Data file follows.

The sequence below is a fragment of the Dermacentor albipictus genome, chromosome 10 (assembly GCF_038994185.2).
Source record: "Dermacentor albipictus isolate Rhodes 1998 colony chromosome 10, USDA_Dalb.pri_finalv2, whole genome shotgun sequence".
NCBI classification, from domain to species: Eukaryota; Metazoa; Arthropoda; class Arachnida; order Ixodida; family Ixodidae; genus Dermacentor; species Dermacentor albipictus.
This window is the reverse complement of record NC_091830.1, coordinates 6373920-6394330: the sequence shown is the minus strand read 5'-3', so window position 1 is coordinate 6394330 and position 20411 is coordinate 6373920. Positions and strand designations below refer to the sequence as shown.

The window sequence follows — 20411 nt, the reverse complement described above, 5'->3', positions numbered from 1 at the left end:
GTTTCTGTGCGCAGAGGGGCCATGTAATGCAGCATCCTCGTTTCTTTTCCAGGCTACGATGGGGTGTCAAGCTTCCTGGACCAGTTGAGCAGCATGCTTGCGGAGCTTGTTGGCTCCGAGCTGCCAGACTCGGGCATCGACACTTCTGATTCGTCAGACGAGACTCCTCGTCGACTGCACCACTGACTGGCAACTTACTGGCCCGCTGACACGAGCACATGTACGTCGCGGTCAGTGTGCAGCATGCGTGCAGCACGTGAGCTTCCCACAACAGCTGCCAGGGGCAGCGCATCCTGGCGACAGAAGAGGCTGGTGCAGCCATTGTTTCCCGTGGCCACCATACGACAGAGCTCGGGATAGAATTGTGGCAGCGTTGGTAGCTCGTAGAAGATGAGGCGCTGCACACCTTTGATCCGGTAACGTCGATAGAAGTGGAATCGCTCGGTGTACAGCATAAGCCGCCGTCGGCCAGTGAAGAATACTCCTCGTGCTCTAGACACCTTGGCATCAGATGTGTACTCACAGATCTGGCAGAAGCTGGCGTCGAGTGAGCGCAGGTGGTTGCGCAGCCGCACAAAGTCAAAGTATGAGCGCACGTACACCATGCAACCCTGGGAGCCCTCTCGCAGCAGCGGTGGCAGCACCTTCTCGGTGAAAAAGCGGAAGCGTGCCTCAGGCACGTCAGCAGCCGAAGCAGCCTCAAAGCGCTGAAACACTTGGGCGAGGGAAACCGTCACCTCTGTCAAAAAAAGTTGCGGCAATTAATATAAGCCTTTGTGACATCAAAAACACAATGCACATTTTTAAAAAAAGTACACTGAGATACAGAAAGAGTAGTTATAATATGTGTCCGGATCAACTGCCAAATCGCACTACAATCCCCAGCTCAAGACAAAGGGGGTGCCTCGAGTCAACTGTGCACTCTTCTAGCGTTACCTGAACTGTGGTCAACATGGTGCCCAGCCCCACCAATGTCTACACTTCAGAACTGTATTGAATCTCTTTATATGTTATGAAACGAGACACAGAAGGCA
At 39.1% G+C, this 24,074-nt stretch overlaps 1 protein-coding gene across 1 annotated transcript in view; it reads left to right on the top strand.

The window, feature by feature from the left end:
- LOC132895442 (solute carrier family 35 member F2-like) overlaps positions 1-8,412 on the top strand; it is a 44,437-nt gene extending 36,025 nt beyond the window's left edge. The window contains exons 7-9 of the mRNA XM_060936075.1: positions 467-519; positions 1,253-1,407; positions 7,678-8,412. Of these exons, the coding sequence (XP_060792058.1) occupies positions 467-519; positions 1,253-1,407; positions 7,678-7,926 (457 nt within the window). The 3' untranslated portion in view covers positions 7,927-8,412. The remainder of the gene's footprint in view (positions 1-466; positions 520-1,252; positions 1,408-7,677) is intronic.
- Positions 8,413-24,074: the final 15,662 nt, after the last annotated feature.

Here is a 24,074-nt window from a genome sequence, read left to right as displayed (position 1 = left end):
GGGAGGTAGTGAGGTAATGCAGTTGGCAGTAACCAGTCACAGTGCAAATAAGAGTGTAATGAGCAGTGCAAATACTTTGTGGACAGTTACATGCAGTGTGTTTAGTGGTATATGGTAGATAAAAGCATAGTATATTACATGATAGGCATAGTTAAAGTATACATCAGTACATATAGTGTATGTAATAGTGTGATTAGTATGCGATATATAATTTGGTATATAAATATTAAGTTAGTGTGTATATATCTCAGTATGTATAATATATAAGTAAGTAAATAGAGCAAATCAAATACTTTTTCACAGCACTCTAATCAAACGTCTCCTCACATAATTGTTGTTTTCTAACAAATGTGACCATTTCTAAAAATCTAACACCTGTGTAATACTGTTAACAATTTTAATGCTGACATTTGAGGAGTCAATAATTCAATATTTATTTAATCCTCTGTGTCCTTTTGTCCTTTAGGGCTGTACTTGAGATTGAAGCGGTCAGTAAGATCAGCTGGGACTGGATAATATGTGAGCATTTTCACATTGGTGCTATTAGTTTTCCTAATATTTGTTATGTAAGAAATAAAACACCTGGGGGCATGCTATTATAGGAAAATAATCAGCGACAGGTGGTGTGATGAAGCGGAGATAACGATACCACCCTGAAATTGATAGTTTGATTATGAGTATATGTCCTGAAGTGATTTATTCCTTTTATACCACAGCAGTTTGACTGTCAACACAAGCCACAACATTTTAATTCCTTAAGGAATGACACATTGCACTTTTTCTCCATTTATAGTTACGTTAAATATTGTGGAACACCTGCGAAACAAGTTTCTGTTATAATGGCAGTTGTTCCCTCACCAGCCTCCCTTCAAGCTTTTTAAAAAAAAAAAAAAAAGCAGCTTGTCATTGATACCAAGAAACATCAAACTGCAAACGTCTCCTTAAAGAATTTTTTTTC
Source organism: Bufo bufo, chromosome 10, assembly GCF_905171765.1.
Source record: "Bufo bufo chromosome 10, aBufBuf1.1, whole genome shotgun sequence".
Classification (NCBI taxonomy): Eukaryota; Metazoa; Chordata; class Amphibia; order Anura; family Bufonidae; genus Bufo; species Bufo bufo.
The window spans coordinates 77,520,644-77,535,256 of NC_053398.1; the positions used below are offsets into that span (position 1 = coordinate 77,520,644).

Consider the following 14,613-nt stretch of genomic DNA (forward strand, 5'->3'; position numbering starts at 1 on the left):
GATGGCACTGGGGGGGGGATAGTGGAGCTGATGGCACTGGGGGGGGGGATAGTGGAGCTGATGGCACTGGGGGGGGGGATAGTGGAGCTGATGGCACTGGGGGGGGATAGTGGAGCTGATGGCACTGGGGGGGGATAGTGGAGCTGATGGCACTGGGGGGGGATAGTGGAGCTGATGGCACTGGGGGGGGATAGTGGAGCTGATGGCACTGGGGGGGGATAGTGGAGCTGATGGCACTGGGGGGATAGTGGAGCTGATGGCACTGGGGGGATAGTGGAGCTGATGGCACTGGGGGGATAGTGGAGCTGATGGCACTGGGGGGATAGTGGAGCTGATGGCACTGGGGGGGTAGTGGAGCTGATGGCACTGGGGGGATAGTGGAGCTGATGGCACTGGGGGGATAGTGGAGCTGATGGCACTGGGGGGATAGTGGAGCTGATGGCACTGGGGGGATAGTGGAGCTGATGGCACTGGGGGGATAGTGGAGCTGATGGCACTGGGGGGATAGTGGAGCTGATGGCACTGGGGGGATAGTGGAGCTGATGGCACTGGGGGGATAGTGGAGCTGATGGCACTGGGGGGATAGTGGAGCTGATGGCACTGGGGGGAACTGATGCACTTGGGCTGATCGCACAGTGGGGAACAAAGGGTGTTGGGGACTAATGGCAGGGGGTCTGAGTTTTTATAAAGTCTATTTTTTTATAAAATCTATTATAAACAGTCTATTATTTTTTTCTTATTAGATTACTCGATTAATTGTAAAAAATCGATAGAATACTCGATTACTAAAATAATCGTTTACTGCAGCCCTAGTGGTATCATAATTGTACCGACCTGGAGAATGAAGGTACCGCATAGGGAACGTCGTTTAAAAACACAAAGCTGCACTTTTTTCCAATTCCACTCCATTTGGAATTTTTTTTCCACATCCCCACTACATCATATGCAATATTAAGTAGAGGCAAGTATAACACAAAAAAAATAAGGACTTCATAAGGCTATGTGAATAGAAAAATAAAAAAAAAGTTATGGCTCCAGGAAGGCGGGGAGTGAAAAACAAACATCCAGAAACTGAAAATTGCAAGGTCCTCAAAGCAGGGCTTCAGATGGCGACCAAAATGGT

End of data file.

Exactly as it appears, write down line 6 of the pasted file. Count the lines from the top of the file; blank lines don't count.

GTTTCTGTGCGCAGAGGGGCCATGTAATGCAGCATCCTCGTTTCTTTTCCAGGCTACGATGGGGTGTCAAGCTTCCTGGACCAGTTGAGCAGCATGCTTGCGGAGCTTGTTGGCTCCGAGCTGCCAGACTCGGGCATCGACACTTCTGATTCGTCAGACGAGACTCCTCGTCGACTGCACCACTGACTGGCAACTTACTGGCCCGCTGACACGAGCACATGTACGTCGCGGTCAGTGTGCAGCATGCGTGCAGCACGTGAGCTTCCCACAACAGCTGCCAGGGGCAGCGCATCCTGGCGACAGAAGAGGCTGGTGCAGCCATTGTTTCCCGTGGCCACCATACGACAGAGCTCGGGATAGAATTGTGGCAGCGTTGGTAGCTCGTAGAAGATGAGGCGCTGCACACCTTTGATCCGGTAACGTCGATAGAAGTGGAATCGCTCGGTGTACAGCATAAGCCGCCGTCGGCCAGTGAAGAATACTCCTCGTGCTCTAGACACCTTGGCATCAGATGTGTACTCACAGATCTGGCAGAAGCTGGCGTCGAGTGAGCGCAGGTGGTTGCGCAGCCGCACAAAGTCAAAGTATGAGCGCACGTACACCATGCAACCCTGGGAGCCCTCTCGCAGCAGCGGTGGCAGCACCTTCTCGGTGAAAAAGCGGAAGCGTGCCTCAGGCACGTCAGCAGCCGAAGCAGCCTCAAAGCGCTGAAACACTTGGGCGAGGGAAACCGTCACCTCTGTCAAAAAAAGTTGCGGCAATTAATATAAGCCTTTGTGACATCAAAAACACAATGCACATTTTTAAAAAAAGTACACTGAGATACAGAAAGAGTAGTTATAATATGTGTCCGGATCAACTGCCAAATCGCACTACAATCCCCAGCTCAAGACAAAGGGGGTGCCTCGAGTCAACTGTGCACTCTTCTAGCGTTACCTGAACTGTGGTCAACATGGTGCCCAGCCCCACCAATGTCTACACTTCAGAACTGTATTGAATCTCTTTATATGTTATGAAACGAGACACAGAAGGCA